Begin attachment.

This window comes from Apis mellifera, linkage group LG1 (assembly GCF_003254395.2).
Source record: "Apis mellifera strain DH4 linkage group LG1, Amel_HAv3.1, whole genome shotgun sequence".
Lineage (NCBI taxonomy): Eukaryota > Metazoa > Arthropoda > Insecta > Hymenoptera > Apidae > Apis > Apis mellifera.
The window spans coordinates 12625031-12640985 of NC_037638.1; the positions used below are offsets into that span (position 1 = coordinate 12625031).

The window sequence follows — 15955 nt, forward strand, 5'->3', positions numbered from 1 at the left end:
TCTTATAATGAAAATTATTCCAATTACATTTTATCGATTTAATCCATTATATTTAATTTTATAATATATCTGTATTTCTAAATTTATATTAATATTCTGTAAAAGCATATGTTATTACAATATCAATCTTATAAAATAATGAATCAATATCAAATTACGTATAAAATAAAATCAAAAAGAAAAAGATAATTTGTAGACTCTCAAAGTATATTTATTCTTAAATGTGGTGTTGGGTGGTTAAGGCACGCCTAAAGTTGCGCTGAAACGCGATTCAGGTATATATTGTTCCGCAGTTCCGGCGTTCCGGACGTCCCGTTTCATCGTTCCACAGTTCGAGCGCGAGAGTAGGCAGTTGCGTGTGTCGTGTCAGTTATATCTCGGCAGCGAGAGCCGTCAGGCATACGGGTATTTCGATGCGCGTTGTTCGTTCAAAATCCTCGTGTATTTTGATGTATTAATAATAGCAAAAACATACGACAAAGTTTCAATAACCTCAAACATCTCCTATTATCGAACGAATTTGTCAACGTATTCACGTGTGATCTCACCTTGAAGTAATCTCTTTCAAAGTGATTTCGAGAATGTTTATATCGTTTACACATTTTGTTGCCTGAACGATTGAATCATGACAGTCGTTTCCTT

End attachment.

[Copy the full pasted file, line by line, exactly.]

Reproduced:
This window comes from Apis mellifera, linkage group LG1 (assembly GCF_003254395.2).
Source record: "Apis mellifera strain DH4 linkage group LG1, Amel_HAv3.1, whole genome shotgun sequence".
Lineage (NCBI taxonomy): Eukaryota > Metazoa > Arthropoda > Insecta > Hymenoptera > Apidae > Apis > Apis mellifera.
The window spans coordinates 12625031-12640985 of NC_037638.1; the positions used below are offsets into that span (position 1 = coordinate 12625031).

The window sequence follows — 15955 nt, forward strand, 5'->3', positions numbered from 1 at the left end:
TCTTATAATGAAAATTATTCCAATTACATTTTATCGATTTAATCCATTATATTTAATTTTATAATATATCTGTATTTCTAAATTTATATTAATATTCTGTAAAAGCATATGTTATTACAATATCAATCTTATAAAATAATGAATCAATATCAAATTACGTATAAAATAAAATCAAAAAGAAAAAGATAATTTGTAGACTCTCAAAGTATATTTATTCTTAAATGTGGTGTTGGGTGGTTAAGGCACGCCTAAAGTTGCGCTGAAACGCGATTCAGGTATATATTGTTCCGCAGTTCCGGCGTTCCGGACGTCCCGTTTCATCGTTCCACAGTTCGAGCGCGAGAGTAGGCAGTTGCGTGTGTCGTGTCAGTTATATCTCGGCAGCGAGAGCCGTCAGGCATACGGGTATTTCGATGCGCGTTGTTCGTTCAAAATCCTCGTGTATTTTGATGTATTAATAATAGCAAAAACATACGACAAAGTTTCAATAACCTCAAACATCTCCTATTATCGAACGAATTTGTCAACGTATTCACGTGTGATCTCACCTTGAAGTAATCTCTTTCAAAGTGATTTCGAGAATGTTTATATCGTTTACACATTTTGTTGCCTGAACGATTGAATCATGACAGTCGTTTCCTT